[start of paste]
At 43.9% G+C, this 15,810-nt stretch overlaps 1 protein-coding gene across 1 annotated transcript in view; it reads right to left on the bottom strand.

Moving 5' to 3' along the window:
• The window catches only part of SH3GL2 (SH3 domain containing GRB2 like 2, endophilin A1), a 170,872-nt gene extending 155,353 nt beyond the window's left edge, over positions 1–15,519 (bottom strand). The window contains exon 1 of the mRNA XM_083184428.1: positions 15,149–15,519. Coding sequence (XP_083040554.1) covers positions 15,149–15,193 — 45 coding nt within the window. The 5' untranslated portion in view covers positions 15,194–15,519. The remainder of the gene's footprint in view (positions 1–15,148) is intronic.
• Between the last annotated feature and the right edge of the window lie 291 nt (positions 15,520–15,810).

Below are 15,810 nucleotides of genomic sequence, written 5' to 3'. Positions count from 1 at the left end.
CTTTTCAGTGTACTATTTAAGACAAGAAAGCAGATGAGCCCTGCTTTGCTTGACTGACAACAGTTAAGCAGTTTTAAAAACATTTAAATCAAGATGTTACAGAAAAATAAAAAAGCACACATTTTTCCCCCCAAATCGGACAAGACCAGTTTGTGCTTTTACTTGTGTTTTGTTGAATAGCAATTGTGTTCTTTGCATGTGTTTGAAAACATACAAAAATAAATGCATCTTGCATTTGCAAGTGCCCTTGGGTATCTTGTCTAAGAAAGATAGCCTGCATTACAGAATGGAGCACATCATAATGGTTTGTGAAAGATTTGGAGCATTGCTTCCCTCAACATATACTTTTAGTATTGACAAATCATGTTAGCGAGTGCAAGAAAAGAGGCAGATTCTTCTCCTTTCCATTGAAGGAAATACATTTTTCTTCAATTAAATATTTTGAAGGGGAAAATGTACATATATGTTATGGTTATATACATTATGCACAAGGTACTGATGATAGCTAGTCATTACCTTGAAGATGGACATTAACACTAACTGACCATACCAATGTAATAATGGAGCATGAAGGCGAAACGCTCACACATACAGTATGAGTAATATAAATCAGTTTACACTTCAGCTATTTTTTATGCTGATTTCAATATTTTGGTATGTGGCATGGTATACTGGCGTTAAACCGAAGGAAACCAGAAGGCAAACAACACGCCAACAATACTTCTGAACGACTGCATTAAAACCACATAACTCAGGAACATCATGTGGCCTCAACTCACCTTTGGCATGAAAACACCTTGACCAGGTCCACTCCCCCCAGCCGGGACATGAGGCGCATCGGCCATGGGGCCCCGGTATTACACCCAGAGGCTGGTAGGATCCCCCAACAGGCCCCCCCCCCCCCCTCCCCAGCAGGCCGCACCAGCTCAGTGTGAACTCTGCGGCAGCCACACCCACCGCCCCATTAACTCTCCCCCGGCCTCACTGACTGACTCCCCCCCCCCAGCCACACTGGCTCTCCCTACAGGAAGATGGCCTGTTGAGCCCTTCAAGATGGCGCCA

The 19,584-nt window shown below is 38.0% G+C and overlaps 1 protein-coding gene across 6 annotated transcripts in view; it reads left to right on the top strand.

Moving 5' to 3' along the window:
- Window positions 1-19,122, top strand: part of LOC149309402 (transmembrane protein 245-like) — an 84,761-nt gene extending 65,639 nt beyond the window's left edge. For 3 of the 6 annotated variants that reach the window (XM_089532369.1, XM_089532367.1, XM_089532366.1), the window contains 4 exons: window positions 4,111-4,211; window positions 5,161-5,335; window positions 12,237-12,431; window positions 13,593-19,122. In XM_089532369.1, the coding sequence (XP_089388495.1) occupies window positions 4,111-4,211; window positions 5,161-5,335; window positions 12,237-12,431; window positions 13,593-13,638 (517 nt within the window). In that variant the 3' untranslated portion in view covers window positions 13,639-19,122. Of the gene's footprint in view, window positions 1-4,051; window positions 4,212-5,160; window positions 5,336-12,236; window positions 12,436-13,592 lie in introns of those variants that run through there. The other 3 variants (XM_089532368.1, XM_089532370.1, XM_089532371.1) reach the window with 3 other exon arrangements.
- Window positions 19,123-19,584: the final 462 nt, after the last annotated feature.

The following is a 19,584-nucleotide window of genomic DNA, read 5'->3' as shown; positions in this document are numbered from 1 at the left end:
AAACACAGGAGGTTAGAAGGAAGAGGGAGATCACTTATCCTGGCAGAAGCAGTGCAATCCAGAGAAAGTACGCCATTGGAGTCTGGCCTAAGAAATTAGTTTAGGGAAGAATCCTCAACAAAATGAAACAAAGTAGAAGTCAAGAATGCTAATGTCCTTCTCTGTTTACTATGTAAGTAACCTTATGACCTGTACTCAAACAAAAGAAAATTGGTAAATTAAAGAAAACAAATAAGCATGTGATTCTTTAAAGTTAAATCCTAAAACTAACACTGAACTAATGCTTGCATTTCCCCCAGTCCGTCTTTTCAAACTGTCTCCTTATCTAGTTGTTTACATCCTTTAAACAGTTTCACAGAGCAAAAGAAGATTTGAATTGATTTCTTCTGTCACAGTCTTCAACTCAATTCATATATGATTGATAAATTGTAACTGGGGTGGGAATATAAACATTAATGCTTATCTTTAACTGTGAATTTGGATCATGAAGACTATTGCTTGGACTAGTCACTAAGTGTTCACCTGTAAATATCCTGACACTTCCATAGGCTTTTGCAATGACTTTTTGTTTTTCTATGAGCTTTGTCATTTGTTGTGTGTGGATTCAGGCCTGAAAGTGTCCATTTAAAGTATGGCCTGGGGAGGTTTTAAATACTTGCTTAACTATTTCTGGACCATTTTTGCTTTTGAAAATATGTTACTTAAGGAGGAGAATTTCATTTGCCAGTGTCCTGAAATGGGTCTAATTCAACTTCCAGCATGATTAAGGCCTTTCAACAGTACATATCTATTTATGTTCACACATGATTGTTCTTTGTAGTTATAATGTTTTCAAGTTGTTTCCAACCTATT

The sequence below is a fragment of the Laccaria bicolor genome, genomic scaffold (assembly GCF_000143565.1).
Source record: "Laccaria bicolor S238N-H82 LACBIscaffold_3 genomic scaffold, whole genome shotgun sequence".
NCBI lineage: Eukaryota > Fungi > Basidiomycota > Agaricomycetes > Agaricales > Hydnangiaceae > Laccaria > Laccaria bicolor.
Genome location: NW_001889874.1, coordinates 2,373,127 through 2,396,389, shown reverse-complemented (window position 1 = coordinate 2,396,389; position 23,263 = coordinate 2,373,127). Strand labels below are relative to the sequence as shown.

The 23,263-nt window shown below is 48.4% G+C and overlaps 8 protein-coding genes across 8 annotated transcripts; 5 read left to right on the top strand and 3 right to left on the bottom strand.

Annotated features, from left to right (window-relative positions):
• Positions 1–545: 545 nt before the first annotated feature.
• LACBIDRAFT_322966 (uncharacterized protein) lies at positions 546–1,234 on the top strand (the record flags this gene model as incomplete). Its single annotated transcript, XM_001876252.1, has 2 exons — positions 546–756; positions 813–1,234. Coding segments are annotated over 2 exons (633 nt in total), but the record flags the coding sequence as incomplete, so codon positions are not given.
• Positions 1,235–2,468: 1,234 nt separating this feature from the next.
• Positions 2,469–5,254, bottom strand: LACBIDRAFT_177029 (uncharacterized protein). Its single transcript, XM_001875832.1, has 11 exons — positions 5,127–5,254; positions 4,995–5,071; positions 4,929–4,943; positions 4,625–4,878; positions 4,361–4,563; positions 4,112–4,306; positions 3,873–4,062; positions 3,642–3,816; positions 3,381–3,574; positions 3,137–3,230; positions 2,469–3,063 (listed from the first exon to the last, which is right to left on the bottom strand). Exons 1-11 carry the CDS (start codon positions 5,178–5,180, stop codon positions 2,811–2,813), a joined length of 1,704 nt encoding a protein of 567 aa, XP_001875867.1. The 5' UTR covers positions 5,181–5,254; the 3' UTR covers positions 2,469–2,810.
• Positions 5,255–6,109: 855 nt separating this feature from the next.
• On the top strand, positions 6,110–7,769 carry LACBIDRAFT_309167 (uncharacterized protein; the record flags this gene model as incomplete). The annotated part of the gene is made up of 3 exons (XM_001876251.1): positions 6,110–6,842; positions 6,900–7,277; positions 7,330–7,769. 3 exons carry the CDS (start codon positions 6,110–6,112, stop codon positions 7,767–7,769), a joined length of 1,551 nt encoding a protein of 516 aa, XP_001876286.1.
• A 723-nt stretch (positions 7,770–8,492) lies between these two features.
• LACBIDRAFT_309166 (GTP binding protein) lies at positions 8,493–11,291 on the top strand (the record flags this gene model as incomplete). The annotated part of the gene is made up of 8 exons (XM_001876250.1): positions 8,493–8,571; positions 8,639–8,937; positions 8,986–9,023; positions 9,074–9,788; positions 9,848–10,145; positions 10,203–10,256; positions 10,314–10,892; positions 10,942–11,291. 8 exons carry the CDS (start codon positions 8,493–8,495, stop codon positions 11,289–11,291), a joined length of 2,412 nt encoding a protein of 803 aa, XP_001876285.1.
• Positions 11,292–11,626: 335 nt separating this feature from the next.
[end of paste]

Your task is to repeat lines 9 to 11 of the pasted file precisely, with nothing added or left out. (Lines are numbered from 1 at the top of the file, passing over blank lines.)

- Window positions 1-19,122, top strand: part of LOC149309402 (transmembrane protein 245-like) — an 84,761-nt gene extending 65,639 nt beyond the window's left edge. For 3 of the 6 annotated variants that reach the window (XM_089532369.1, XM_089532367.1, XM_089532366.1), the window contains 4 exons: window positions 4,111-4,211; window positions 5,161-5,335; window positions 12,237-12,431; window positions 13,593-19,122. In XM_089532369.1, the coding sequence (XP_089388495.1) occupies window positions 4,111-4,211; window positions 5,161-5,335; window positions 12,237-12,431; window positions 13,593-13,638 (517 nt within the window). In that variant the 3' untranslated portion in view covers window positions 13,639-19,122. Of the gene's footprint in view, window positions 1-4,051; window positions 4,212-5,160; window positions 5,336-12,236; window positions 12,436-13,592 lie in introns of those variants that run through there. The other 3 variants (XM_089532368.1, XM_089532370.1, XM_089532371.1) reach the window with 3 other exon arrangements.
- Window positions 19,123-19,584: the final 462 nt, after the last annotated feature.

The following is a 19,584-nucleotide window of genomic DNA, read 5'->3' as shown; positions in this document are numbered from 1 at the left end: